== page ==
A note on listening to your body and yourself. This is something I’m learning. After years of chronic stress, my body just couldn’t take it anymore and decided to take more drastic measures. I got very very sick. I’ve come a long way from where I was, but still have days that are not so good, as is the case with a chronic illness. I wrote Part 1 of this post as an account to myself on one of those days.
We are all a work in progress. Each of us have experiences that magnify and bring into focus particular lessons. Part 2 of this post is what I’ve learned. And I think we can all relate. This is more about speaking your truth and following your own path that’s right for you, about how to deal with the cacophony of 'shoulds' that echo through your mind and drive your choices, than about how to deal with chronic illness. And a bit of a cautionary tale about what can happen if you let pushing and striving and stress take over your life. The body is not going to let you get away with it.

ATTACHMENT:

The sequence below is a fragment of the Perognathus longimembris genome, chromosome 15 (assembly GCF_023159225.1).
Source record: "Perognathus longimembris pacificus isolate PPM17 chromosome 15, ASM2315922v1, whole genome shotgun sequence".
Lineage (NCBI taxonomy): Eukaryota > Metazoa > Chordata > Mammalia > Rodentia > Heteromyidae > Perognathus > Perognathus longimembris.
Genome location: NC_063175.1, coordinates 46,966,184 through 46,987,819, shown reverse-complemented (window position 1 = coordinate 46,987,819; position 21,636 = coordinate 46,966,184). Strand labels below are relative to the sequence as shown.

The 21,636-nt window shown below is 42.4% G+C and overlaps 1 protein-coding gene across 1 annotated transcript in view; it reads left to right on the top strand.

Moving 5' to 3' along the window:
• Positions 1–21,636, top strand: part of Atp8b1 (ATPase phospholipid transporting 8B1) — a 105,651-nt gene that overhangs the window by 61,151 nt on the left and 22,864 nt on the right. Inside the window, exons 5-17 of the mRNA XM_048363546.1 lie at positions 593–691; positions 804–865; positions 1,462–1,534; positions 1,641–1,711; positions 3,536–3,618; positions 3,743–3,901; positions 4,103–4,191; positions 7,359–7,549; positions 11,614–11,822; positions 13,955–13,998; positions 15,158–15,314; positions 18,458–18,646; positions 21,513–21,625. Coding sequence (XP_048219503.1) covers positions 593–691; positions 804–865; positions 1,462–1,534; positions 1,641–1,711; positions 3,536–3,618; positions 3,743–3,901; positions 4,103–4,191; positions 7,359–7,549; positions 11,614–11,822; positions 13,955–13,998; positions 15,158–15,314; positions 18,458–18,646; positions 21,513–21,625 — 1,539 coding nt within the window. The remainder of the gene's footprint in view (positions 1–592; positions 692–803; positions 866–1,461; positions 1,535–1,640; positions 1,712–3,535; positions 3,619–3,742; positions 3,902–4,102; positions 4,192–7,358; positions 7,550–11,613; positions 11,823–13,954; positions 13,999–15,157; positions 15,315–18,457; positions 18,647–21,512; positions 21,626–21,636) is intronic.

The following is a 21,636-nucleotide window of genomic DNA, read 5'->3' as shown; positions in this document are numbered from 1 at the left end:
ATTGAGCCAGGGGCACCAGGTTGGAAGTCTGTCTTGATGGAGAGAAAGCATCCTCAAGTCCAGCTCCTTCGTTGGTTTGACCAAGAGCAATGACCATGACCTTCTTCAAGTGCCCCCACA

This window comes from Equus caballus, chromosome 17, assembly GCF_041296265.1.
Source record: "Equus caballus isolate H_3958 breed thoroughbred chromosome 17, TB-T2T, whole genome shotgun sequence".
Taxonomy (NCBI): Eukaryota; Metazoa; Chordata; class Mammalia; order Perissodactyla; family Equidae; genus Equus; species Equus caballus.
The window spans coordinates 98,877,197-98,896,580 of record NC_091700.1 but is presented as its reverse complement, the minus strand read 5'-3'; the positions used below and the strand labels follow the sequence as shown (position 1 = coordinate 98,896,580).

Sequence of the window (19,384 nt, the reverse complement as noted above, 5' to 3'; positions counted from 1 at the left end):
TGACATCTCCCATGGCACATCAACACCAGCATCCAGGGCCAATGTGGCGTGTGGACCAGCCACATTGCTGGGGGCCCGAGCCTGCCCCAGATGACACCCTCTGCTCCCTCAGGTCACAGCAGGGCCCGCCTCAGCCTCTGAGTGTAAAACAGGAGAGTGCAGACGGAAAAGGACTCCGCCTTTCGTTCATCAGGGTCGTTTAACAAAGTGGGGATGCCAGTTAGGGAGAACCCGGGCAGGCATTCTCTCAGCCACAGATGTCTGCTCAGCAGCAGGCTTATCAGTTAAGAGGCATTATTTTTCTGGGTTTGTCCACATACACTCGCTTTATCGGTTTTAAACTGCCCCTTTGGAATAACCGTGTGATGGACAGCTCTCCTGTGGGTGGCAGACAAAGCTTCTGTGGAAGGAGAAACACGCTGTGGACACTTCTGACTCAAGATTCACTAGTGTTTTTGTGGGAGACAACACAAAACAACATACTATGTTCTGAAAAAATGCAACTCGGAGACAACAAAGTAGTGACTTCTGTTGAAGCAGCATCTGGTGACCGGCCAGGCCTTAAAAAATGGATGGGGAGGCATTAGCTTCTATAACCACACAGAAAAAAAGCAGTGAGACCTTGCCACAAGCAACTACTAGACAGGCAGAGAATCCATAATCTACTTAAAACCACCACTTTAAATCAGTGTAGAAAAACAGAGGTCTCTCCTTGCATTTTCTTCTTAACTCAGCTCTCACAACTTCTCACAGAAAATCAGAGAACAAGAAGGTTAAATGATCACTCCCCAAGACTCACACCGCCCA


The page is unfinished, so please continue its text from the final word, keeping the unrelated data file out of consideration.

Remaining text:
Part 1: What's happening
My husband and I are on a trip. I’m sitting in a cafe on the other side of town from my hotel, 2 hours before I'm supposed to meet a friend for tea. On my third black coffee of the day. Feeling so very tired today after consecutive days of pushing myself with activities. I had anxiety about being too tired to make it across town so wanted to frontload the effort. Now, I feel even more exhausted from the journey over here. I'm feeling panic, fear, and overwhelm from the fatigue. Wish I could lay down. Elevated heart rate, breathing requires effort. I feel like crying. I lose my center when I'm tired and the world gets heavy.
When I meet my friend I think I'll be too tired to even interact. I'll try my best to fake it and get some adrenaline going to present normally, but it's going to be a push. Especially since she is high energy. I feel like even my brain gets tired and my thoughts are slowing down. Maybe I’ll just let her do the talking.